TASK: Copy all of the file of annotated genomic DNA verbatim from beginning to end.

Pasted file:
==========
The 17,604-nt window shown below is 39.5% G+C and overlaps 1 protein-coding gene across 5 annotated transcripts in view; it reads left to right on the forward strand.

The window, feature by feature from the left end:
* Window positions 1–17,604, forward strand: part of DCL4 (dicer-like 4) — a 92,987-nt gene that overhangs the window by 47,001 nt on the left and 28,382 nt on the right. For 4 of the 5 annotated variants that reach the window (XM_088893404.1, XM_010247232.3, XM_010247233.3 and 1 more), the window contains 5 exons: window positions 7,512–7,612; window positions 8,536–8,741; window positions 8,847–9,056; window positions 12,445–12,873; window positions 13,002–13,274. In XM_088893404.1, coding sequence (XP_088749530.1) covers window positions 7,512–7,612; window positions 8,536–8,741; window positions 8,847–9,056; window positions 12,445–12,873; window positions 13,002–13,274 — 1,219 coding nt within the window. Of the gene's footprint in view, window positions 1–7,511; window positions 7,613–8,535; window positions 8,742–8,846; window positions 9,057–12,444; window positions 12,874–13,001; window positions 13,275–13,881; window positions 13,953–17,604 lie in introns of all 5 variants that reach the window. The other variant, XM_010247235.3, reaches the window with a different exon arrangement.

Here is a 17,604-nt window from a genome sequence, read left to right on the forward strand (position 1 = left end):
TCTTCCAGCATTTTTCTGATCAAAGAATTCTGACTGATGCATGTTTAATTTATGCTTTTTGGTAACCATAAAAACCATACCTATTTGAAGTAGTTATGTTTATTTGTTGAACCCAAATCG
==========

The 17,604-nt window shown below is 39.5% G+C and overlaps 1 protein-coding gene across 5 annotated transcripts in view; it reads left to right on the forward strand.

The window, feature by feature from the left end:
* Window positions 1–17,604, forward strand: part of DCL4 (dicer-like 4) — a 92,987-nt gene that overhangs the window by 47,001 nt on the left and 28,382 nt on the right. For 4 of the 5 annotated variants that reach the window (XM_088893404.1, XM_010247232.3, XM_010247233.3 and 1 more), the window contains 5 exons: window positions 7,512–7,612; window positions 8,536–8,741; window positions 8,847–9,056; window positions 12,445–12,873; window positions 13,002–13,274. In XM_088893404.1, coding sequence (XP_088749530.1) covers window positions 7,512–7,612; window positions 8,536–8,741; window positions 8,847–9,056; window positions 12,445–12,873; window positions 13,002–13,274 — 1,219 coding nt within the window. Of the gene's footprint in view, window positions 1–7,511; window positions 7,613–8,535; window positions 8,742–8,846; window positions 9,057–12,444; window positions 12,874–13,001; window positions 13,275–13,881; window positions 13,953–17,604 lie in introns of all 5 variants that reach the window. The other variant, XM_010247235.3, reaches the window with a different exon arrangement.

Here is a 17,604-nt window from a genome sequence, read left to right on the forward strand (position 1 = left end):
TCTTCCAGCATTTTTCTGATCAAAGAATTCTGACTGATGCATGTTTAATTTATGCTTTTTGGTAACCATAAAAACCATACCTATTTGAAGTAGTTATGTTTATTTGTTGAACCCAAATCG